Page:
A shared visual workspace and video in addition to voice are two functionalities or technologies which this thesis focuses on. What is clarified in this work is how these influence remote collaboration and conversational grounding in particular — where grounding refers to the pro-active process of seeking, creating and maintaining the shared meanings needed for conversational partners to communicate effectively. Additionally, this thesis clarifies how to support non-collocated synchronous mediated-collaboration around intelligence analytic tasks — away from traditional tasks that involve the identification or manipulation of physical objects which previous studies appear to favour. This research is guided by these three primary research questions: —RQ1) How can we expose aspects of conversational grounding in mediated communication involving different combinations of a video (showing a remote participant’s head and shoulder, and hands and work-area) and a fully shared visual workspace in addition to voice? —RQ2) In relation to the negotiated process of grounding, how can we explain what is happening when parties are collaborating on an intelligence task using a fully shared visual workspace? —RQ3) How can we design better fully shared visual workspace systems to support remote collaborative intelligence analysis tasks? Study1 — reported in Chapter 5, is an exploratory research which also serves as a groundwork for Study2. The findings there led to the formulation of more focused hypotheses later investigated in Study2. Further, the most significant contribution of the Study1 was the coding schema constructed for analysing the negotiation of common ground. Chapter 6, 7, 8 make up Study2. A human-participant experiment was conducted using a 2 x 2 factorial between-subjects design with 2-person teams and four media manipulations namely: video, no video, shared visual workspace and no shared visual workspace. Conversational grounding effort is operationalized as the number of repair-episodes per min (that is repair rate). Results here indicate that teams using shared visual workspace have a lower repair rate than those teams with no access to shared visual workspace. This result is statistically significant. Although teams using video equally had a lower repair rate than those teams not using video, this result was not statistically significant. This is consistent with prior research which found that a video showing a person’s face and shoulders is not terribly important in collaborative context. Results of another investigation demonstrate that regardless of the media condition, teams generally have a lower repair rate over time as the task progressed — this result was statistically significantly positive. Additionally, assessments of a questionnaire item measuring improvements of mutual agreements and shared understanding over time, showed a statistically significantly difference between the shared visual workspace group and the no shared visual workspace group, as was the participant’s rating of the effectiveness of the medium for information sharing. Results of a qualitative thematic analysis in Chapter 7 helps explain these statistical results and more. A conceptual process model of conversational grounding in shared visual workspace-mediated interaction is presented in Chapter 8. The model also summarises the research findings. The discourse there offer useful implications and guidelines for moving beyond current theories and models of the negotiation of common ground. Equally, practical design recommendations for the design of shared visual workspaces are also discussed there. Chapter 9, 10 reviews the research questions and considers how the research that has been presented addresses them, followed by a discussion of the contributions of the thesis, future work and conclusion. Overall, this thesis delivers the following contributions: —1) It advances existing knowledge silos and studies on media effects on conversational grounding — one of the ways it achieves that is by delivering a conceptual model framework for understanding conversational grounding processes in real-time remote collaborative intelligence analysis. —2) It delivers a new coding schema for the analysis of the negotiation of conversational grounding in remote work. —3) It offers four data-driven design recommendations for good practical design of shared visual workspace groupware that better support more natural communicative nuances.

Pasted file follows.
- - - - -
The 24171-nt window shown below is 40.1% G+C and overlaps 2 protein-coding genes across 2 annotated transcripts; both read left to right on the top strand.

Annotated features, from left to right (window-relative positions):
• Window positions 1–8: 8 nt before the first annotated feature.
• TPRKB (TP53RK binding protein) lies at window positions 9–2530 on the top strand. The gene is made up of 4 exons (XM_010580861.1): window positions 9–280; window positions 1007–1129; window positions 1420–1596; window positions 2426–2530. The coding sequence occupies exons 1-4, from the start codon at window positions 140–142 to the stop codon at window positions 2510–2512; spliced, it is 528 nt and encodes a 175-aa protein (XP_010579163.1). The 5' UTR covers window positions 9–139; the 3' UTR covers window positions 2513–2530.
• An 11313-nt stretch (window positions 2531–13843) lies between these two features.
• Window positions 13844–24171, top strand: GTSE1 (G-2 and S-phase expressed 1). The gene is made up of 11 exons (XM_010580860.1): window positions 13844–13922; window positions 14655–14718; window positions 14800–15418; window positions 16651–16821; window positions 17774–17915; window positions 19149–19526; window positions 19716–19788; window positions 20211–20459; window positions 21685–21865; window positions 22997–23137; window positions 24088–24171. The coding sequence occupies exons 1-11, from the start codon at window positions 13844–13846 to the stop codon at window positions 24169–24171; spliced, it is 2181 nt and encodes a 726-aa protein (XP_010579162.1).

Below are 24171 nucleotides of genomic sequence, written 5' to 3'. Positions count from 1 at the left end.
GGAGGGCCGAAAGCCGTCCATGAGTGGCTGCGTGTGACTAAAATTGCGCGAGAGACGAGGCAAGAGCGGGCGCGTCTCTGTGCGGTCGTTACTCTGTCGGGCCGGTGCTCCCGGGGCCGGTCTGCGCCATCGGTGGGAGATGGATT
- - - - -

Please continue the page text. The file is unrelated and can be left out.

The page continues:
Improving memory access performance for irregular algorithms in heterogeneous CPU/FPGA systems